And indeed there are twerps to the left as well, but lately one side has been absolutely fabulous in form! I think particularly of Bones and Jolt and their respective lucubrations on the matter of Adam Goodes. See Jim Belshaw’s post Adam Goodes, sporting behaviour, stereotyping and the importance of manners and respect – Jim is much more polite than I might have been.
Moult and Cones
Supplementing what Jim had to say, I refer you to the editorial in this weekend’s Saturday Paper. It ends on a part of the “Goodes and the little girl” story that I certainly recall but many seem to have forgotten.
… The other argument, made by helpful white commentators, is that Goodes brought the treatment by fans on himself. Alan Jones is a particular exponent of this theory: that Goodes is being punished for complaining that a small girl called him an ape. This, of course, has nothing to do with racism.
“They just don’t like the fellow,” Jones said this week. “And Adam Goodes can fix all this by changing his behaviour. But what’s he say today? ‘Oh, I’m going to leave. I may have to resign. I can’t hack it.’
“Ask the little 13-year-old girl how she handled that. She was paraded over the national media as a person who really had to apologise.
“She wrote a letter and apologised. I mean, the poor little thing, 13 years of age, disabled mother. I mean, give me a break…”
The little girl who Jones mentioned, who called Goodes an ape, wrote a letter after the incident. It was brief, but it said more and made more sense and served a greater purpose than did all the ink that would tell you Goodes is the problem.
“Dear Adam. It was good to talk to you on the phone. I’m sorry for being racist. I didn’t mean any harm and now I’ll think twice before I speak.’’
Meanwhile we have the saga of Bronwyn Bishop and the long-delayed apology. That she is now a running sore in the government’s standing is obvious. Her days are well and truly numbered. It is a fact, rather than an opinion, that she has been a bloody awful Speaker of the House of Representatives: see Australia needs a truly independent Speaker.
Of course BB’s recent sins have generated quite a deal of internet and social media fun too:
Lately people have been dragging up all sorts of little gems about BB. Peter FitzSimons today:
There is a wonderful yarn in Stephen Loosley’s latest book Machine Rules, highlighted by Laurie Oakes yesterday, about a dinner attended by Loosley, Peter Costello and Bronwyn Bishop in the late ’80s, just as Bishop’s star was on the rise.
“I bet your thinking,” Costello reportedly said to Loosley, leaning over the table to him, “it would take you only 10 minutes to demolish Bronwyn as Liberal leader. Well, you’re not going to get the chance. It will take me only five minutes.”
Let the record show, John Howard also spotted the flaws early. Circa 1993, I was MC-ing a function at the then Regent Hotel, at which Mr Howard – then in the very depth of his wilderness years – was the guest speaker. Over pre-dinner drinks I asked him whether he thought Ms Bishop – then at the height of her popularity – would take the Liberal leadership. He looked at me, leaned in close, and said out of the side of his mouth, with great emphasis: “Over … my … dead … body.”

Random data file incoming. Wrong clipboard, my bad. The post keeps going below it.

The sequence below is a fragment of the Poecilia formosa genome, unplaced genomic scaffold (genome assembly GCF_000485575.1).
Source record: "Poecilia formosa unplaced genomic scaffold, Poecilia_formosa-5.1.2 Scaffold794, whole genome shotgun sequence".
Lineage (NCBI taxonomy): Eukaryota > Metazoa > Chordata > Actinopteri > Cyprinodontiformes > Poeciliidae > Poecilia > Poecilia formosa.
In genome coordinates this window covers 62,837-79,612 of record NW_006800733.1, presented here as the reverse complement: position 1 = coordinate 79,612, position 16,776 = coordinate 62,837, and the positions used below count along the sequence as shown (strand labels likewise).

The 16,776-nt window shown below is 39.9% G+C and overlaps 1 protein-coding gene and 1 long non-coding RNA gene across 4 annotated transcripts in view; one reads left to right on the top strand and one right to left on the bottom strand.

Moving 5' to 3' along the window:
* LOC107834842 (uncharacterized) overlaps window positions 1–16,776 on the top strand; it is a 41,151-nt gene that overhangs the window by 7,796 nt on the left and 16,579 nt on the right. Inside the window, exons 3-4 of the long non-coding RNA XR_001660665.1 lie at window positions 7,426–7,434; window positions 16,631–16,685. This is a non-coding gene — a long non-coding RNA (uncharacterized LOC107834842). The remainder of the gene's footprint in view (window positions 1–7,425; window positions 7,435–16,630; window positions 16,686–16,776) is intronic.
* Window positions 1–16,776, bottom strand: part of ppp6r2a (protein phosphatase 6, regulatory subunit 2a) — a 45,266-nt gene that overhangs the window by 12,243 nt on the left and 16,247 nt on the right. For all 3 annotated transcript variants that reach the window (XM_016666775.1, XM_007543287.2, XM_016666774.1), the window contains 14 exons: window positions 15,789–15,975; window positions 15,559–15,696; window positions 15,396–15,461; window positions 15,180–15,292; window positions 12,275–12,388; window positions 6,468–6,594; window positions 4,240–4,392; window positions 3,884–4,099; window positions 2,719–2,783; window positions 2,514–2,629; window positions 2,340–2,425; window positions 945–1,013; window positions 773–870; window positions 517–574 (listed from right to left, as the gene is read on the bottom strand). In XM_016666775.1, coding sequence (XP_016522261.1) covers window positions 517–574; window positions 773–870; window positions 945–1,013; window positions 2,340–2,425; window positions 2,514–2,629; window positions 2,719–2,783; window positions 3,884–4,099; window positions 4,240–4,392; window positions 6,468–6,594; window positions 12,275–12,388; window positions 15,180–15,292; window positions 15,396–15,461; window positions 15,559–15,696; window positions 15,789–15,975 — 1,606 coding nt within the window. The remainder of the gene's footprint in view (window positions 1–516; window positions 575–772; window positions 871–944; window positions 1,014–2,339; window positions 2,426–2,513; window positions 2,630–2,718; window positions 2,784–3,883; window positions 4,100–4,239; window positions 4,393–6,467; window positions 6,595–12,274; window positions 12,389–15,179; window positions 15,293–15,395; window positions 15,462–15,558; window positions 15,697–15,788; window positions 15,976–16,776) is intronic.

And The Gadfly in The Saturday Paper reminds me that BB started at Sydney University the same year I did – not that I ever knew her.
Reaching for David Leser’s authoritative biography, Bronwyn Bishop: A Woman in Pursuit of Power, we find this:
“How was it that Bishop never graduated [in law] with the class of ’65? What kind of student was she? Her own explanation is that marriage intervened. ‘I actually didn’t take my degree because I got married instead,’ she told the Australian Magazine in March 1989. In 1993 she told the Sydney Morning Herald: ‘I think I missed a few subjects. Lots of people did, you know.’
“Bishop failed a total of 11 subjects over six years. In her first year, in 1960, she failed all four subjects and was required to repeat the year. She then passed the next three years before stumbling once more in 1964 when she failed all four subjects again. In 1965 she repeated those same four subjects but ended up failing three of them. The university had a rule at the time that a student had to show cause why he or she should be allowed to repeat for a third time. Bronwyn Setright was deemed ineligible to continue.”…
One source reports that Old Kero inveigled herself onto the organising committee of the law school reunion dinners that are held every 10 years for those who graduated the year she should have, if she hadn’t got married, or missed a few subjects – or whatever.
Finally, just to note that Chris T, Persian Danny and I will be indulging in absolutely delicious halal food again next Saturday. Cory Bernadi: the folks at the Australian Institute of Sport should be so lucky! But then Cory is a dead-set twerp, eh!
Well the twerps never stop, do they? See the latest on Dolt: Andrew Bolt’s claim Stolen Generations a ‘myth’ spurs Press Council complaint. Of course Volt can then indulge his long-standing love of being persecuted, and does: A sinister attempt to gag debate on the “stolen generations”.